The first thing that probably comes to mind about Fiat is its diminutive automobile, not a biplane used during World War II. Despite that clash of imagery, Fiat did indeed build fighter planes, one of which was flown by Italy's Royal Italian Air Force when World War II kicked off.
Italian aeronautics engineer Celestino Rosatelli was behind Fiat's CR.42 Falco, or "Falcon." The "CR" line, which stands for Caccia Rosatelli ("caccia" means "hunting" in Italian), were all fighter planes. He is credited with designing over 50 aircraft, 40 of which were eventually built, including the "BR" bombers. Rosatelli firmly believed a biplane could be successful despite the move in aeronautical technology away from it as long as it had a powerful enough engine and the proper aerodynamics.
Historians consider the Falco the "best biplane in service in 1940," which is like saying the Model T was the best hand-cranked car on the track at the Indianapolis 500 in 2023. This isn't meant to mock Fiat's efforts, especially given the grit and determination needed in the face of yet another world war. Still, when 1939 rolled around, single fixed-wing fighters like Britain's Hawker Hurricane (introduced in 1937), Supermarine Spitfire (1938), and Germany's Messerschmitt Me 109 (1937) ruled the air.
The fighting Falco was an underpowered, barely armed replacement
Powered by a Fiat A.74 RC38 14-cylinder radial engine producing 840 horsepower, the Falco could reach a top speed of 274 mph. However, that's not impressive compared to the Hurricane's top speed of 340, the Messerschmitt's nearly 350, or the Spitfire's blazing 408 mph. Still, a one-off version (CR.42DB) was built that reached 323 mph and still holds the Guinness record for being the fastest biplane ever.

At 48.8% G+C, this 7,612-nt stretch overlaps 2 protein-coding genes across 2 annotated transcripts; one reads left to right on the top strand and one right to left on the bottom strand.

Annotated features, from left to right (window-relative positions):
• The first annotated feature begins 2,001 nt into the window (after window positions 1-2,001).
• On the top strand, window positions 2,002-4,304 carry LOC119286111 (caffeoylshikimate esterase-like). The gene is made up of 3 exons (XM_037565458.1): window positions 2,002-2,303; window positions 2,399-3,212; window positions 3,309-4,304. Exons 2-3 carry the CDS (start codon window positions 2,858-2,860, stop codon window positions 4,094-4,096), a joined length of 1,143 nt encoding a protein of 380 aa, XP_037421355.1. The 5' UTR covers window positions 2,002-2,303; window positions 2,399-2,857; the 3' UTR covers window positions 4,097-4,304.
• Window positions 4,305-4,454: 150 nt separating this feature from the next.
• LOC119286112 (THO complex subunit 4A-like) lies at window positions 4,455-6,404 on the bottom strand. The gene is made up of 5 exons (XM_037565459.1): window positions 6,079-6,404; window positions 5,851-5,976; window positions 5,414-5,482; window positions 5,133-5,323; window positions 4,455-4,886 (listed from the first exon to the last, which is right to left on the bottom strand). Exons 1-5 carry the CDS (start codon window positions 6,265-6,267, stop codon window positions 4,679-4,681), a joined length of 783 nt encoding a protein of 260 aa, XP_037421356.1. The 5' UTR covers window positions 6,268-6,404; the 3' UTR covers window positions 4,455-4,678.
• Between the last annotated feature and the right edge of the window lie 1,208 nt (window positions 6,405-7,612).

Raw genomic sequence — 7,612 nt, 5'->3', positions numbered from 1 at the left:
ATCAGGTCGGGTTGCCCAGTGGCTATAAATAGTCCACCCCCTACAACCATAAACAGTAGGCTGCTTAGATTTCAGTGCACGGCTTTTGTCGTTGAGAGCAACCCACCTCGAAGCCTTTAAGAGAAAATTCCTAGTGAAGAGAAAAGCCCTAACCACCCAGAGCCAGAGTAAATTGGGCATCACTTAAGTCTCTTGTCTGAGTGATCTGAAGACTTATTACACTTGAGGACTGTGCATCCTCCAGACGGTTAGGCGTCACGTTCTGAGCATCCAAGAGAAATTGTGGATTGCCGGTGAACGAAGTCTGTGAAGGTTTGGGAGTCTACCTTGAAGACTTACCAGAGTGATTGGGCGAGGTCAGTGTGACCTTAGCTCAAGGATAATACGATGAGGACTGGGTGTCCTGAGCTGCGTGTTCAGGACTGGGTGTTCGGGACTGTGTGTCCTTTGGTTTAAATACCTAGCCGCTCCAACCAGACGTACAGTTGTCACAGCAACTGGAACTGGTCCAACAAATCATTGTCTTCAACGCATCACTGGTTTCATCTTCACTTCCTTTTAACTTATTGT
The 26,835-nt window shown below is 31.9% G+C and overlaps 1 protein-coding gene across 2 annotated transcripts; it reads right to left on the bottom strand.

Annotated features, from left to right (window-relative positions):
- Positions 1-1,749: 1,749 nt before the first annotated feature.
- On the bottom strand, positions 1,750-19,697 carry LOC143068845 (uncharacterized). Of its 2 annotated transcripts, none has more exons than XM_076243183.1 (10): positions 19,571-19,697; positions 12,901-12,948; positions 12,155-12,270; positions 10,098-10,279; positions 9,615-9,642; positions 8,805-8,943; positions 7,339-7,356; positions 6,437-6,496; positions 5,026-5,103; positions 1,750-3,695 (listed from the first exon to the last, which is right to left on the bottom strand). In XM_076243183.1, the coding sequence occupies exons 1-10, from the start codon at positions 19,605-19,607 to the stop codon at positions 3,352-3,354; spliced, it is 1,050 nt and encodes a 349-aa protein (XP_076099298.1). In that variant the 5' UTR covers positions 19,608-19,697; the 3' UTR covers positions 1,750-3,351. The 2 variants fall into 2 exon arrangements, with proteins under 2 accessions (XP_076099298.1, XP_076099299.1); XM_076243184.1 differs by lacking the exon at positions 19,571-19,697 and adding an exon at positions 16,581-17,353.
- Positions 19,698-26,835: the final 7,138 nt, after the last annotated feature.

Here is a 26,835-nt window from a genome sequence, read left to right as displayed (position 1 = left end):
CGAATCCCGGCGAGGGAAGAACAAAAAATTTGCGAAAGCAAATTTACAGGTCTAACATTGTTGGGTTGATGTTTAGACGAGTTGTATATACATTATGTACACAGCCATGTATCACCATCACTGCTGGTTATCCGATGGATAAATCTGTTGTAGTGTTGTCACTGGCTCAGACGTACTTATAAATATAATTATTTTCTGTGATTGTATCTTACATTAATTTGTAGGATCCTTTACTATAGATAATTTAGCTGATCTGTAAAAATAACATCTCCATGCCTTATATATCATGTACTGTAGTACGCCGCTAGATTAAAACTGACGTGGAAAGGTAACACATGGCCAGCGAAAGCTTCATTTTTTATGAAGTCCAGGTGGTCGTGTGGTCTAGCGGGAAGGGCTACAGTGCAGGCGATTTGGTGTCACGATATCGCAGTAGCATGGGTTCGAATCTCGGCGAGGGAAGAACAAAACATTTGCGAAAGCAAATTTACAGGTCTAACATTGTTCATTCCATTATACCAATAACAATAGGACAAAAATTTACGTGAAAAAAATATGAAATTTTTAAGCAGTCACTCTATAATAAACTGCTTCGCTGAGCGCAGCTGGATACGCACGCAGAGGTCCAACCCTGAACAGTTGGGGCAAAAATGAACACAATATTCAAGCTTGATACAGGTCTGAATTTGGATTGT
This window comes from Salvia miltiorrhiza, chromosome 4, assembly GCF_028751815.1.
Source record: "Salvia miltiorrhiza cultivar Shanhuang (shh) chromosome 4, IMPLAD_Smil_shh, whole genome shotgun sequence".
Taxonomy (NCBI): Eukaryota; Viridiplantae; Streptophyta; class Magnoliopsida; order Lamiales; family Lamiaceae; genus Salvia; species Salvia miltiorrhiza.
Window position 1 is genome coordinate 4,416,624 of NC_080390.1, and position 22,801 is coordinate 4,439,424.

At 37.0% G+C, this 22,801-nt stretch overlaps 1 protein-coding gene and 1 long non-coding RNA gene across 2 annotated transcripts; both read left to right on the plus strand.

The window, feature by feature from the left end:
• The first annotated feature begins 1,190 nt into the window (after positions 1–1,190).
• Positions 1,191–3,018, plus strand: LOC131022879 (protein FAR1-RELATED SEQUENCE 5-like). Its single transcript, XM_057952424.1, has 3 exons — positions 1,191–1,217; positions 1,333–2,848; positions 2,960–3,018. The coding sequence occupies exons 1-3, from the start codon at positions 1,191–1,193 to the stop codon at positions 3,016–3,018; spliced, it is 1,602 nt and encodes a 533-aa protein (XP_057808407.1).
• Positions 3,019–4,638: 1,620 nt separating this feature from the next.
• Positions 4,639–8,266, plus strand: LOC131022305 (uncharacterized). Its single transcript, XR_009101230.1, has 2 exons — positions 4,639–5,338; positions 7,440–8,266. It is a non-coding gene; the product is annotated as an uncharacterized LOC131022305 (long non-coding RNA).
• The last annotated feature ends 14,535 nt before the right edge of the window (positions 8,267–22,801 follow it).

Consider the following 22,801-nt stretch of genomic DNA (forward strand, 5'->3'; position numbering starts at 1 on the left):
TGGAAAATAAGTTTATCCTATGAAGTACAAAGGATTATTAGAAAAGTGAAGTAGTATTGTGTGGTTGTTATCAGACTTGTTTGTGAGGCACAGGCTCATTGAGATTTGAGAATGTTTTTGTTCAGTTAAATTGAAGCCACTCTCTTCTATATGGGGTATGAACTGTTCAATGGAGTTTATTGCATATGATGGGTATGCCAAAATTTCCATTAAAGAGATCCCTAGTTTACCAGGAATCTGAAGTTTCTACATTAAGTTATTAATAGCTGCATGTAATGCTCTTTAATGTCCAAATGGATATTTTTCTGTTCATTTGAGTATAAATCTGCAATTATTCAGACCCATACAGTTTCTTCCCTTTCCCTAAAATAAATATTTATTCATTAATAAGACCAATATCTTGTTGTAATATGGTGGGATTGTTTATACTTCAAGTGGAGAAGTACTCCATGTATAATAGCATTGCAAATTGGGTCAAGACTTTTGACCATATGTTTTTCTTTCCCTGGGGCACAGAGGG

Despite the obvious obsolescence of biplanes, Rosatelli pressed on, but with some advanced aerodynamic tweaks. The Falco's lower wing was less than half the surface area and thus much smaller than the upper wing. This sesquiplane variation helped make it nimble and incredibly difficult to hit.
A few other questionable "tweaks" went into the design, though. The plane was light, with an empty weight of fewer than 4,000 pounds. But that was accomplished by excluding things like armor or a working radio, so there was no way for pilots to communicate or coordinate attacks.
Additionally, early versions were armed with only two forward-facing Breda SAFAT machine guns. These were great against WWI's wood and canvas-covered planes but not so much against the armor and metal found on the newest fighter craft.
Rosatelli wasn't entirely wrong about the Falco — 1,819 were built between 1939 and 1944. While Italy used the majority, other countries such as Croatia, Germany, Hungary, Sweden, Belgium, and Spain also flew them. The very last biplane victory may have been when a Luftwaffe-piloted Falco shot down a P-38 Lightning over Croatia in February 1945. Only four are known to have survived.